As part of our five tasks for online marketing in 2015, so far this week we’ve looked at third-party websites and at paid advertising. Today it’s the turn of social media, which of course means asking yourself the question: is it all worth it?
Naturally, there’s no hard-and-fast answer. There are so many different aspects to social media: not only the different services, but also the way in which a technical company might use them. The one thing which really does seem to be a waste of time, however, is just streaming out marketing messages on what is, by definition, a social platform.
If you’re a fan of one service, such as Twitter, and you’re at a small company with a small customer base, you’d be mad not to seek out your existing clients and engage with them on a social basis. At larger companies, I’ve seen some evidence of individual sales reps doing this successfully too. Corporate hospitality may well have died a death in many business sectors, but the main function for which that was designed was to “make friends” with clients and prospects. Social media can now do the job much better at far lower cost; I regularly chat to business contacts (suppliers and clients alike) on Twitter, for example, and never about work. Not surprisingly, I’d name them amongst my favourite suppliers and clients too.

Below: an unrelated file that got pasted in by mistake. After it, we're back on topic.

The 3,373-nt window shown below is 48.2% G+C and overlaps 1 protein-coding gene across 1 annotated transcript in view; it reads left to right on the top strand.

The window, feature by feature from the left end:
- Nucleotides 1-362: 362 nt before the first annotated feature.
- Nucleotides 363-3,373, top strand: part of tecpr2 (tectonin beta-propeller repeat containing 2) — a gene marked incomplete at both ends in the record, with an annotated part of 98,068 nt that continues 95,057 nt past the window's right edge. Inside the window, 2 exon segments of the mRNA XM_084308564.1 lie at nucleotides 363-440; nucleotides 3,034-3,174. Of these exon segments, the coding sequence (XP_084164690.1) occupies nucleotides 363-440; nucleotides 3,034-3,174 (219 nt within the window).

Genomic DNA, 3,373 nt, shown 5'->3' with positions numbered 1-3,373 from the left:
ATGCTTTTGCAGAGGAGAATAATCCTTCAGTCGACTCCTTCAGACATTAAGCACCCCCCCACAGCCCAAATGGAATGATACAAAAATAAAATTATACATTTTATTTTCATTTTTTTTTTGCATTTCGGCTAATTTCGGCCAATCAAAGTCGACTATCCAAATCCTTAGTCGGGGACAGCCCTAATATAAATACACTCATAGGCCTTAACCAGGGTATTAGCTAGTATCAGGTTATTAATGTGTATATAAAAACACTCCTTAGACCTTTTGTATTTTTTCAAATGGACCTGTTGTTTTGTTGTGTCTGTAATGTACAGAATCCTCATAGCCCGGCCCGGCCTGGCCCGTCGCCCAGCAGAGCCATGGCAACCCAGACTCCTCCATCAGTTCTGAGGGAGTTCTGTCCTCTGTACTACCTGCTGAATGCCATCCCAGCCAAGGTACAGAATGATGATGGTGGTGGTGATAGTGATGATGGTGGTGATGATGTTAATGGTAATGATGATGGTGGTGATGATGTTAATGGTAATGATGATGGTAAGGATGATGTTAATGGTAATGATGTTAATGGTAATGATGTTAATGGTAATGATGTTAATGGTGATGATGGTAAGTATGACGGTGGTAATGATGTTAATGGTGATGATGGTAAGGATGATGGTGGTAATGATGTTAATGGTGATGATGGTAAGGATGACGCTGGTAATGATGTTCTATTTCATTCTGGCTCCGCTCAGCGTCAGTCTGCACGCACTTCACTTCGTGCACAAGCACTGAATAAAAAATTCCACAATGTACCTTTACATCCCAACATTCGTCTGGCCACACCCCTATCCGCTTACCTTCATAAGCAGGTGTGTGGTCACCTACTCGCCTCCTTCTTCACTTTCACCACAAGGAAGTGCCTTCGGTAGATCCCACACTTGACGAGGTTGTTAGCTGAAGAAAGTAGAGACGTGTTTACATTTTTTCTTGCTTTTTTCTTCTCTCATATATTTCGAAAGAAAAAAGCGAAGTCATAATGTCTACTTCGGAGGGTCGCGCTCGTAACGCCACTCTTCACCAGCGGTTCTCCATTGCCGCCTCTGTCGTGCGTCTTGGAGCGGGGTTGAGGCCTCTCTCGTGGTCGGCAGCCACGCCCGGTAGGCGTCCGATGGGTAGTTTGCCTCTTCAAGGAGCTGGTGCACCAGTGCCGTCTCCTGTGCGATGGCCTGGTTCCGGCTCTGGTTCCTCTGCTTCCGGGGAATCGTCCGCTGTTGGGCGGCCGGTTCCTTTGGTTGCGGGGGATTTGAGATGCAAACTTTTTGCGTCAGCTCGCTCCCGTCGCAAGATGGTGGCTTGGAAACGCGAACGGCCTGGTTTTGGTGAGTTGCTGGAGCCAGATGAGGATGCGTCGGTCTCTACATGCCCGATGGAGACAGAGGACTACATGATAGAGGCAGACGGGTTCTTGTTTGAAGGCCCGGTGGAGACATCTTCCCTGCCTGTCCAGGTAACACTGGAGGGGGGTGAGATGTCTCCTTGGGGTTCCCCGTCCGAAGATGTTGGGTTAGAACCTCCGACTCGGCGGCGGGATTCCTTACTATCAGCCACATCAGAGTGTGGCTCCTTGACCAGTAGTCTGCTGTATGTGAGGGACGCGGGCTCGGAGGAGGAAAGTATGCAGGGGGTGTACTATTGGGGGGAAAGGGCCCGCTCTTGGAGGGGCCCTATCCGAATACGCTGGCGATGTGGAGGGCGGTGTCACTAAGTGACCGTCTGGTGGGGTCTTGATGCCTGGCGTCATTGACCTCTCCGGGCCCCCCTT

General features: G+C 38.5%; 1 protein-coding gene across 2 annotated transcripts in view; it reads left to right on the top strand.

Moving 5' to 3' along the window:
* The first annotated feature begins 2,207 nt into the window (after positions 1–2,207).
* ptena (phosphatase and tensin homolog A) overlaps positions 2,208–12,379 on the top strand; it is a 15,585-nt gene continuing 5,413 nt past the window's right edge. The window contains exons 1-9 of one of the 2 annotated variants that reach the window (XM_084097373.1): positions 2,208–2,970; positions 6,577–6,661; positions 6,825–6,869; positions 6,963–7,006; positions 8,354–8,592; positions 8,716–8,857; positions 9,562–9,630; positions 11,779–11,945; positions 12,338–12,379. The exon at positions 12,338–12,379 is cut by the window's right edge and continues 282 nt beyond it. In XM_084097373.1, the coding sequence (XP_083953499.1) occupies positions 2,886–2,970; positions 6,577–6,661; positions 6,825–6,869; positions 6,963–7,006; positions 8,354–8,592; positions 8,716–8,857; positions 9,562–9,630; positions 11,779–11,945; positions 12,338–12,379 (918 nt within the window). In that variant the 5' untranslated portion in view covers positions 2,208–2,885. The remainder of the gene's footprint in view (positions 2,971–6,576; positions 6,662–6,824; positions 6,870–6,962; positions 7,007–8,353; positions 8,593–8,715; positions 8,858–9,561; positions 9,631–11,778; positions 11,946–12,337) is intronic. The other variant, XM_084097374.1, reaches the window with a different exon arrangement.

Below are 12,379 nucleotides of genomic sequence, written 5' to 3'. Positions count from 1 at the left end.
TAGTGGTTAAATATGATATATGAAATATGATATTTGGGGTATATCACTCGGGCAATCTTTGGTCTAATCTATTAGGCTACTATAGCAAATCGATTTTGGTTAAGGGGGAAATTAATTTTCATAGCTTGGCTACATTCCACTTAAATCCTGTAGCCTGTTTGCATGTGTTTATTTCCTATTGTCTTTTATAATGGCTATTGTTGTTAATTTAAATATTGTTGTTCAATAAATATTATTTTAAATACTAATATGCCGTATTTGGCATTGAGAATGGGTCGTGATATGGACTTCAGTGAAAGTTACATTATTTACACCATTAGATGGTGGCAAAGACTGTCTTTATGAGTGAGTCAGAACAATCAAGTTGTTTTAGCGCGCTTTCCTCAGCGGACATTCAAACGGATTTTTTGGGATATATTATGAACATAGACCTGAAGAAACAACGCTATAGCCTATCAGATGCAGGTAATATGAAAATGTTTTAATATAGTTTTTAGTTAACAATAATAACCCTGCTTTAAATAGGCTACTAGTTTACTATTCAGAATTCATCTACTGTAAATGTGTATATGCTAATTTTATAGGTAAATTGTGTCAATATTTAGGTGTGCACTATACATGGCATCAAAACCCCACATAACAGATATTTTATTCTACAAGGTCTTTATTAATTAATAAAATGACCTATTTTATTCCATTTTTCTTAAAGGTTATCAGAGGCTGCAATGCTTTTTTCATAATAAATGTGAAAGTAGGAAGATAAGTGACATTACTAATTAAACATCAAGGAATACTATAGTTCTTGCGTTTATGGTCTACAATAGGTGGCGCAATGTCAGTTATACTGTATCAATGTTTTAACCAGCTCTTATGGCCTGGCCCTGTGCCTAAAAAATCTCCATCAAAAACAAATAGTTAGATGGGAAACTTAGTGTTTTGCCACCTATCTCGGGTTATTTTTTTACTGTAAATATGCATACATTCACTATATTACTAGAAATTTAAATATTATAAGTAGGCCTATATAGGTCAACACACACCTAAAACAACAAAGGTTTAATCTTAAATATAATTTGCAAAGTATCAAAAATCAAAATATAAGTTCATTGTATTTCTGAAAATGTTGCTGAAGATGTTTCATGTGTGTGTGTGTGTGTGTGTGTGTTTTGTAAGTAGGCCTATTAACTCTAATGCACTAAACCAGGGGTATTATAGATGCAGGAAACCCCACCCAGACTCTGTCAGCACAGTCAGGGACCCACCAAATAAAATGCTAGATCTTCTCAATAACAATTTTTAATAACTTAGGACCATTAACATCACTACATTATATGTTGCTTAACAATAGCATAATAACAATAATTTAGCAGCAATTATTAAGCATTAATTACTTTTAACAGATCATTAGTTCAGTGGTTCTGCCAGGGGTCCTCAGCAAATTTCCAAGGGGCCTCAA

LinkedIn is the most professional of the social media networks. Maintaining your own LinkedIn page properly is a huge advantage in business nowadays, as I’ve mentioned before. All of us should do this. It can be quite an eye-opener to see how many people have looked at your page in the past few months (and if you’re a LinkedIn subscriber, you can see who they are too). There are also some great opportunities to join in with discussions and even advertise.
I think, however, that the two things I’ve learned over the past few years about social media in business to business marketing are these. Firstly, they’re social. If you try to force the impersonal nature of traditional business marketing into the likes of Twitter, Facebook and even LinkedIn, you’re wasting your time. If you use them to enhance the personal relationships between you and your customers, they can be extremely effective.
Secondly, you need to be enthusiastic about them. If you like being on Twitter, Facebook or LinkedIn, you stand a good chance of making them into an effective part of your company’s marketing. But if you don’t “get it” by now, in a personal capacity, then you shouldn’t bother in a professional one.